Gephi Book is Coming Soon!

It’s been more than a month since I posted, but lest any of you suspect me of getting lazy, I’ve been busy with two book projects, plus the usual summer assortment of activities. Blogging, tweeting, and Facebook posting have taken a backseat for a stretch as I tweak formulas and layouts for one book (baseball pennant races), and submit rewrites for chapters on the other book (Gephi and network visualization).

The past week is a good case in point as I submitted eight chapter rewrites in less than a week, as the publisher is pushing (nicely) to have the book available in September. For anyone interested in the topic (I am personally fascinated with networks and what they reveal about a variety of subjects), here’s a link to the book’s page at Packt.

It’s pretty exciting to be part of this whole publishing process, and to be implementing suggestions from a group of reviewers who I’ve never met, but who are obviously passionate about both Gephi and the broader subject of network visualization. Their constructive criticism and honest feedback is making this book many times better than it would have been if I was working alone through the process. Once the book is complete, I’ll offer more detail and insight into the people behind the book.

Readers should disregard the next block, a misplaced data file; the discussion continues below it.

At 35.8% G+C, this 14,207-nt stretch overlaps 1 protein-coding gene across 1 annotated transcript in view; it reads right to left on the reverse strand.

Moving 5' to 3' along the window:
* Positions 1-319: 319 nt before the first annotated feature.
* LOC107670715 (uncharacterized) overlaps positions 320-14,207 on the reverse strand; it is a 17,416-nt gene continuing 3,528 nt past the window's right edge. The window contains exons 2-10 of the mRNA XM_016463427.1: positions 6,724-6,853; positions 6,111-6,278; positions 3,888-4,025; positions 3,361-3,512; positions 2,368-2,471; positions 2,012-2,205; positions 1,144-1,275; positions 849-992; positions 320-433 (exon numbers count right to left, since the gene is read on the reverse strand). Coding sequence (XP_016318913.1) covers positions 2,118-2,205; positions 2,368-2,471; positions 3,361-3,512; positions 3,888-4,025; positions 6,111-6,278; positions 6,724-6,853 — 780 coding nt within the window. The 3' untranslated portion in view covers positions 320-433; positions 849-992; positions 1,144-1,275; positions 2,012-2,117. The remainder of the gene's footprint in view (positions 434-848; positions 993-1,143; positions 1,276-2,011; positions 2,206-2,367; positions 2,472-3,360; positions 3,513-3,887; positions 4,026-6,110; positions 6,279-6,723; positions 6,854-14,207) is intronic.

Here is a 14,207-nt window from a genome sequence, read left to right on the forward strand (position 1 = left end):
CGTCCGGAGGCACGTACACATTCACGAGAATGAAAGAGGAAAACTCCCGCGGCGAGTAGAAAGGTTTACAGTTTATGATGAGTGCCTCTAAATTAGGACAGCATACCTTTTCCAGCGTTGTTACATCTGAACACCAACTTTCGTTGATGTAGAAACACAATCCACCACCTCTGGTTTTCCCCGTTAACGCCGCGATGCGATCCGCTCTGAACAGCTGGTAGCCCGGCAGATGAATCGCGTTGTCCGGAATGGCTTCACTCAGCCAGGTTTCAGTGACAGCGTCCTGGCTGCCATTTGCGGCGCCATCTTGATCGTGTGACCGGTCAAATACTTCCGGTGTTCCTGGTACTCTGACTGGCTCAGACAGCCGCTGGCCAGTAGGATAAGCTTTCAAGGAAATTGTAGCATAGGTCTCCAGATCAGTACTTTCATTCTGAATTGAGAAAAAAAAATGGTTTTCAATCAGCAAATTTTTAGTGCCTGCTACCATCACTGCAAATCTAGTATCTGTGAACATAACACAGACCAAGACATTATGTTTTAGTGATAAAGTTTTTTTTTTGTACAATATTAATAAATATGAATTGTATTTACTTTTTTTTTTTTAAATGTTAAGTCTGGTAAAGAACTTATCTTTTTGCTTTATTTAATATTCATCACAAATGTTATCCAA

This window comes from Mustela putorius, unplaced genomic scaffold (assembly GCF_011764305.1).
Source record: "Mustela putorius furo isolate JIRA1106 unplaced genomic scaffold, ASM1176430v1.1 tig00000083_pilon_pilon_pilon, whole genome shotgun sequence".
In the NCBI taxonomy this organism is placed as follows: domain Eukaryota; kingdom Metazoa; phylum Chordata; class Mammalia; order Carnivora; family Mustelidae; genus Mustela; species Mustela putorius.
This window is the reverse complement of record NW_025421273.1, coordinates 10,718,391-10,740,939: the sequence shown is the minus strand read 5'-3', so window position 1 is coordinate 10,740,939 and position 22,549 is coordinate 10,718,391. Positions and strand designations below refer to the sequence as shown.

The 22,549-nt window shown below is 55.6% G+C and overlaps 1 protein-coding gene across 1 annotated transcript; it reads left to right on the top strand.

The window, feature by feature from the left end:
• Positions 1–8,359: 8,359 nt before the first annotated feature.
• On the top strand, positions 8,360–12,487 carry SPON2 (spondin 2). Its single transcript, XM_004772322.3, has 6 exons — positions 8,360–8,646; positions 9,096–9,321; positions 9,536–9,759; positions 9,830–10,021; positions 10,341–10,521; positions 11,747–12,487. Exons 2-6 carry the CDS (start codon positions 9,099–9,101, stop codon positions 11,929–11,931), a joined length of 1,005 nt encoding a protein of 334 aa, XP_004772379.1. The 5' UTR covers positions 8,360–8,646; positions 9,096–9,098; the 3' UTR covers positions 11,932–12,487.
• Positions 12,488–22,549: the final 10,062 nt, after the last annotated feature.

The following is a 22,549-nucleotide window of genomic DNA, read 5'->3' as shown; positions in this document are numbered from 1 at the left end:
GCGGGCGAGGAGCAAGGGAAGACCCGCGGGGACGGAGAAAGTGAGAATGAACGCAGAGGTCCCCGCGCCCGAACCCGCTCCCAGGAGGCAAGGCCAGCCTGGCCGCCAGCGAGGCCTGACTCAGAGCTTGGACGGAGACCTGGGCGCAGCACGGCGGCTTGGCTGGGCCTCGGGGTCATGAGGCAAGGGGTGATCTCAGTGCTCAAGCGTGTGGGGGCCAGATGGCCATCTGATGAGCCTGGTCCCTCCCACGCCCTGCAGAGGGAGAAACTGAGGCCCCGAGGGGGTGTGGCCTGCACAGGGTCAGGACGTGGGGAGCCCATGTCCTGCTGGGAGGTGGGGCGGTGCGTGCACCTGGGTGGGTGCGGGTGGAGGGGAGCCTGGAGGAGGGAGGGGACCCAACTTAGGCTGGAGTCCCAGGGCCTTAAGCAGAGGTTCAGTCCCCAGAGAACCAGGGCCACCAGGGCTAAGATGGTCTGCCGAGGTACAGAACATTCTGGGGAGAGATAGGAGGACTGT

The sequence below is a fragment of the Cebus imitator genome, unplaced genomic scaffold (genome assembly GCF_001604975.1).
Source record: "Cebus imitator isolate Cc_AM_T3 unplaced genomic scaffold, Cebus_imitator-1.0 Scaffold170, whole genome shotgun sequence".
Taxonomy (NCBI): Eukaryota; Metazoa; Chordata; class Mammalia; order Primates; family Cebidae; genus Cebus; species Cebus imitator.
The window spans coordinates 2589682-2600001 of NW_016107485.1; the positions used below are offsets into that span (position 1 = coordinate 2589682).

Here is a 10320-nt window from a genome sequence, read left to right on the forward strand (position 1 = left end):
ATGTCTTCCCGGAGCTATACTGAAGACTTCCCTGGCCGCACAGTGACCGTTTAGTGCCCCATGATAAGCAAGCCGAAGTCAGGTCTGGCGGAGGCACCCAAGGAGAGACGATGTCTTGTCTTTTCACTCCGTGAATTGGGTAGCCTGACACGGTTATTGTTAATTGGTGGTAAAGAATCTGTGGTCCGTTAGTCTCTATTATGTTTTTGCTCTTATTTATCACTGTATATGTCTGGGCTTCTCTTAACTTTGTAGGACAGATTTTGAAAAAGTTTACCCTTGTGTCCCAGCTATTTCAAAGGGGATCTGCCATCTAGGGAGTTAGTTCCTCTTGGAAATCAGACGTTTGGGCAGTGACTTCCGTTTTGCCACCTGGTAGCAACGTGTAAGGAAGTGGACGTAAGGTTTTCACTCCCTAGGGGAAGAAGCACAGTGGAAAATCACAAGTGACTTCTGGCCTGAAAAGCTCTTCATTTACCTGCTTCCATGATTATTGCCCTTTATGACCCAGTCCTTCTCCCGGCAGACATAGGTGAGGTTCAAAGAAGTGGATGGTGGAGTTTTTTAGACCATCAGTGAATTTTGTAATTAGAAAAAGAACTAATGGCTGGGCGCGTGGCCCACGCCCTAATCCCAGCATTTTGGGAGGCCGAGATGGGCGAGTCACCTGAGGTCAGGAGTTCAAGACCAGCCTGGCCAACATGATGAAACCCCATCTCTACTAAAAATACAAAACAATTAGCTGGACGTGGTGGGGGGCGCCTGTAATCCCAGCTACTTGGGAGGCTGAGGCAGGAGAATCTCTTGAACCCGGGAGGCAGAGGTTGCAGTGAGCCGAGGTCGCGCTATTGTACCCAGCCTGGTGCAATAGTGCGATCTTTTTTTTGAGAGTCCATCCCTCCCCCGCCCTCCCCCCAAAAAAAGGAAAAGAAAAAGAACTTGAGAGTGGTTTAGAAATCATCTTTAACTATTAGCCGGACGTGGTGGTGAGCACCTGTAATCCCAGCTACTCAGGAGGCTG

We’re now entering the layout and design phase of the publishing cycle, which can be challenging for books such as this that combine text with a lot of images. Given the hundreds of books of this type that Packt has produced, I’m confident the final layout will look great, and we’ll have produced a book that helps introduce new users to the exciting world of Gephi and network graphs.

Meanwhile, I’m back on the pennant race book, and still holding to a 2013 publishing date (albeit later in the year than originally intended). If the 2013 season data is available in time, I may be able to include it in the book while still publishing before the December holiday season. Who knows, it might make a nice Christmas gift for that baseball fan on your list!

FacebooktwitterredditpinterestlinkedinmailFacebooktwitterredditpinterestlinkedinmailby feather
FacebooktwitterlinkedinrssFacebooktwitterlinkedinrssby feather


Ken Cherven is the Founder and Curator of the website. He loves to merge baseball data with all sorts of visualization methods - charts, network graphs, maps, etc. to provide greater insight into underlying data patterns. Ken also authors books about baseball and visualization, and loves to listen to jazz while drinking some wine, craft beer, or bourbon.